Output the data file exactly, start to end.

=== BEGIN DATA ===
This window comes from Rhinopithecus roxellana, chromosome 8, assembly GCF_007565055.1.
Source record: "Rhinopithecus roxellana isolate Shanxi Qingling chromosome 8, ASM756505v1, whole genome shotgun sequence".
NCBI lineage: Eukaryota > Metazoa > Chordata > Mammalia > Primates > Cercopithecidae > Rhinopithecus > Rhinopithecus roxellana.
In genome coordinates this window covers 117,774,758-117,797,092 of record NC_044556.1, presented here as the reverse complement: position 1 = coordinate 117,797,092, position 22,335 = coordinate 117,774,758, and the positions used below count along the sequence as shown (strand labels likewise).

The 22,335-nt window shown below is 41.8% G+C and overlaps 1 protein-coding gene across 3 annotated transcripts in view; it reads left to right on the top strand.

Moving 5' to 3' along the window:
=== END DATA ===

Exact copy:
This window comes from Rhinopithecus roxellana, chromosome 8, assembly GCF_007565055.1.
Source record: "Rhinopithecus roxellana isolate Shanxi Qingling chromosome 8, ASM756505v1, whole genome shotgun sequence".
NCBI lineage: Eukaryota > Metazoa > Chordata > Mammalia > Primates > Cercopithecidae > Rhinopithecus > Rhinopithecus roxellana.
In genome coordinates this window covers 117,774,758-117,797,092 of record NC_044556.1, presented here as the reverse complement: position 1 = coordinate 117,797,092, position 22,335 = coordinate 117,774,758, and the positions used below count along the sequence as shown (strand labels likewise).

The 22,335-nt window shown below is 41.8% G+C and overlaps 1 protein-coding gene across 3 annotated transcripts in view; it reads left to right on the top strand.

Moving 5' to 3' along the window: